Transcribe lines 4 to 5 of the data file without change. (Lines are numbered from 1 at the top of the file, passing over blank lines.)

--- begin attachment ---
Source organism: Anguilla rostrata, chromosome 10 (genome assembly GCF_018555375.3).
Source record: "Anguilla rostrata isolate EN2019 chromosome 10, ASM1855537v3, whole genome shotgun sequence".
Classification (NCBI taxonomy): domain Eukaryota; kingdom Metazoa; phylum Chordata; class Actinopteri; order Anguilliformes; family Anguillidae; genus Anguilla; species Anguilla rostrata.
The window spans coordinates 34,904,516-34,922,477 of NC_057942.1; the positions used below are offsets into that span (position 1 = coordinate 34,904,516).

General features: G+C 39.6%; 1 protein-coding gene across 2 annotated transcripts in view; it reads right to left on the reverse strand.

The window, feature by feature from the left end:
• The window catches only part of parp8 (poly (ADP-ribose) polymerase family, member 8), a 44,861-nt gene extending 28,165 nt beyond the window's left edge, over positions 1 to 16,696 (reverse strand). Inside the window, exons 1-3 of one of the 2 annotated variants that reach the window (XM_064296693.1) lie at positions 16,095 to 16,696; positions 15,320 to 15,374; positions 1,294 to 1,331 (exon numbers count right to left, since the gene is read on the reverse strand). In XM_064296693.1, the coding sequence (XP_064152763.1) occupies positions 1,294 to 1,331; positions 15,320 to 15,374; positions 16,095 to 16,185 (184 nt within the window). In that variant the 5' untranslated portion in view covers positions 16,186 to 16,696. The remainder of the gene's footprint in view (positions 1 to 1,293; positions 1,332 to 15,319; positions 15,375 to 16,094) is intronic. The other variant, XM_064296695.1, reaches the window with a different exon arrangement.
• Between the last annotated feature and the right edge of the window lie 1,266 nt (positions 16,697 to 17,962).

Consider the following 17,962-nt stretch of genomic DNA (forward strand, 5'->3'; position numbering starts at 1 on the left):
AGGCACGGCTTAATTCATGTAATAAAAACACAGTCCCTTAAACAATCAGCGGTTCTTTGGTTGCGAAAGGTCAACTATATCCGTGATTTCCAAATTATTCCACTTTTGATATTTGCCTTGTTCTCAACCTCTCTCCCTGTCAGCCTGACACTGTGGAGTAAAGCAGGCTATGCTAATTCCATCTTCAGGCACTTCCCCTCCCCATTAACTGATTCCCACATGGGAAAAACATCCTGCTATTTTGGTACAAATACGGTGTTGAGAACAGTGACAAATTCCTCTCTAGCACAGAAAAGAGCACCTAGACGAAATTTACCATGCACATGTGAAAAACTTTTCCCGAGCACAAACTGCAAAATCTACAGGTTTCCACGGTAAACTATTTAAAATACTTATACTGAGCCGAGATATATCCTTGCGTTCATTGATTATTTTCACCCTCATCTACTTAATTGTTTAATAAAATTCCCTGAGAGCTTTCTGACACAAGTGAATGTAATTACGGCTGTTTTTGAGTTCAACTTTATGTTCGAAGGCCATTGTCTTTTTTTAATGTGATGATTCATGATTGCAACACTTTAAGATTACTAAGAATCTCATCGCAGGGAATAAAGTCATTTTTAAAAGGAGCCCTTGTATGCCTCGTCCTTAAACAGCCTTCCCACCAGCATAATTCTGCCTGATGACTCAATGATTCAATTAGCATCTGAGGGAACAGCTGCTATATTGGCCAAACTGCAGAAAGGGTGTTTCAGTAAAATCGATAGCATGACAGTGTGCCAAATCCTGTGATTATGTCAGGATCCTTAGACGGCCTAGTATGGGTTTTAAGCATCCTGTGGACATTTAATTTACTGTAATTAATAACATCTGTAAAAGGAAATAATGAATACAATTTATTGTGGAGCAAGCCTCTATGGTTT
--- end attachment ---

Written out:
The window spans coordinates 34,904,516-34,922,477 of NC_057942.1; the positions used below are offsets into that span (position 1 = coordinate 34,904,516).

General features: G+C 39.6%; 1 protein-coding gene across 2 annotated transcripts in view; it reads right to left on the reverse strand.